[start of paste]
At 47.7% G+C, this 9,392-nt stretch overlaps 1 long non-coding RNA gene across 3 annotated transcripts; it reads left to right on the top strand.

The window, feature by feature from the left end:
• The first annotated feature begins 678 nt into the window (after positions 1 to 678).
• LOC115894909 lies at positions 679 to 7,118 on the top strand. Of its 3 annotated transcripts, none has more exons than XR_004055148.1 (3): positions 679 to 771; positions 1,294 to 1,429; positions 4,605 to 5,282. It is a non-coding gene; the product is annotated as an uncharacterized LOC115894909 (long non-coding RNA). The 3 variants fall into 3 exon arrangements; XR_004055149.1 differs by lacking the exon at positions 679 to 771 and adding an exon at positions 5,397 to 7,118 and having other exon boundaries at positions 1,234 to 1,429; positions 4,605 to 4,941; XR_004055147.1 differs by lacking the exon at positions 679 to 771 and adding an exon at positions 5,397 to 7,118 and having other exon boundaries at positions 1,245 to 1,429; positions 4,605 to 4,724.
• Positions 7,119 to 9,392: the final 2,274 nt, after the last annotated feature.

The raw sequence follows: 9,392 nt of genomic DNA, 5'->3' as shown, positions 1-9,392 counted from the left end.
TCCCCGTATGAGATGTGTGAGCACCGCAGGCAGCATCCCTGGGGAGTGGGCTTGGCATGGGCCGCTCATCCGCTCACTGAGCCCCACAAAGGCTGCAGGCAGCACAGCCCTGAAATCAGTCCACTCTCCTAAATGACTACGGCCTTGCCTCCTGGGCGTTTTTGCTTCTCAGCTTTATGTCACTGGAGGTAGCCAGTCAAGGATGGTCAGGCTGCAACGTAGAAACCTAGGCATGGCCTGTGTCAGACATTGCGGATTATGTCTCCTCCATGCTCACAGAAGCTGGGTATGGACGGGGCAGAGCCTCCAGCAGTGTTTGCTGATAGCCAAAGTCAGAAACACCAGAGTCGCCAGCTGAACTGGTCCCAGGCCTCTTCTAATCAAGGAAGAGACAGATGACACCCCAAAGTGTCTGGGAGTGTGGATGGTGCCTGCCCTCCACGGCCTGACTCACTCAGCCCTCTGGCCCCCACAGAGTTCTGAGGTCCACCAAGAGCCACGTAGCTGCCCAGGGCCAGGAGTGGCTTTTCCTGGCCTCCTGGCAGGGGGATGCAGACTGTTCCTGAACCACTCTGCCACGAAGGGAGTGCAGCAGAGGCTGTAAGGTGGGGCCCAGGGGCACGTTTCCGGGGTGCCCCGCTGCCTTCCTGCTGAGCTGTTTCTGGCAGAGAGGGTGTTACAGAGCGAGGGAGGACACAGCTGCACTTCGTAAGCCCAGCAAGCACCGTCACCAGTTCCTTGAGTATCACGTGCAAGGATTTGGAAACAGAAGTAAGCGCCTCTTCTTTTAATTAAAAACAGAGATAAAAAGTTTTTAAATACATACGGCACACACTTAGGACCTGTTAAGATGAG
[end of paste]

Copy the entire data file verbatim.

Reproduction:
At 47.7% G+C, this 9,392-nt stretch overlaps 1 long non-coding RNA gene across 3 annotated transcripts; it reads left to right on the top strand.

The window, feature by feature from the left end:
• The first annotated feature begins 678 nt into the window (after positions 1 to 678).
• LOC115894909 lies at positions 679 to 7,118 on the top strand. Of its 3 annotated transcripts, none has more exons than XR_004055148.1 (3): positions 679 to 771; positions 1,294 to 1,429; positions 4,605 to 5,282. It is a non-coding gene; the product is annotated as an uncharacterized LOC115894909 (long non-coding RNA). The 3 variants fall into 3 exon arrangements; XR_004055149.1 differs by lacking the exon at positions 679 to 771 and adding an exon at positions 5,397 to 7,118 and having other exon boundaries at positions 1,234 to 1,429; positions 4,605 to 4,941; XR_004055147.1 differs by lacking the exon at positions 679 to 771 and adding an exon at positions 5,397 to 7,118 and having other exon boundaries at positions 1,245 to 1,429; positions 4,605 to 4,724.
• Positions 7,119 to 9,392: the final 2,274 nt, after the last annotated feature.

The raw sequence follows: 9,392 nt of genomic DNA, 5'->3' as shown, positions 1-9,392 counted from the left end.
TCCCCGTATGAGATGTGTGAGCACCGCAGGCAGCATCCCTGGGGAGTGGGCTTGGCATGGGCCGCTCATCCGCTCACTGAGCCCCACAAAGGCTGCAGGCAGCACAGCCCTGAAATCAGTCCACTCTCCTAAATGACTACGGCCTTGCCTCCTGGGCGTTTTTGCTTCTCAGCTTTATGTCACTGGAGGTAGCCAGTCAAGGATGGTCAGGCTGCAACGTAGAAACCTAGGCATGGCCTGTGTCAGACATTGCGGATTATGTCTCCTCCATGCTCACAGAAGCTGGGTATGGACGGGGCAGAGCCTCCAGCAGTGTTTGCTGATAGCCAAAGTCAGAAACACCAGAGTCGCCAGCTGAACTGGTCCCAGGCCTCTTCTAATCAAGGAAGAGACAGATGACACCCCAAAGTGTCTGGGAGTGTGGATGGTGCCTGCCCTCCACGGCCTGACTCACTCAGCCCTCTGGCCCCCACAGAGTTCTGAGGTCCACCAAGAGCCACGTAGCTGCCCAGGGCCAGGAGTGGCTTTTCCTGGCCTCCTGGCAGGGGGATGCAGACTGTTCCTGAACCACTCTGCCACGAAGGGAGTGCAGCAGAGGCTGTAAGGTGGGGCCCAGGGGCACGTTTCCGGGGTGCCCCGCTGCCTTCCTGCTGAGCTGTTTCTGGCAGAGAGGGTGTTACAGAGCGAGGGAGGACACAGCTGCACTTCGTAAGCCCAGCAAGCACCGTCACCAGTTCCTTGAGTATCACGTGCAAGGATTTGGAAACAGAAGTAAGCGCCTCTTCTTTTAATTAAAAACAGAGATAAAAAGTTTTTAAATACATACGGCACACACTTAGGACCTGTTAAGATGAG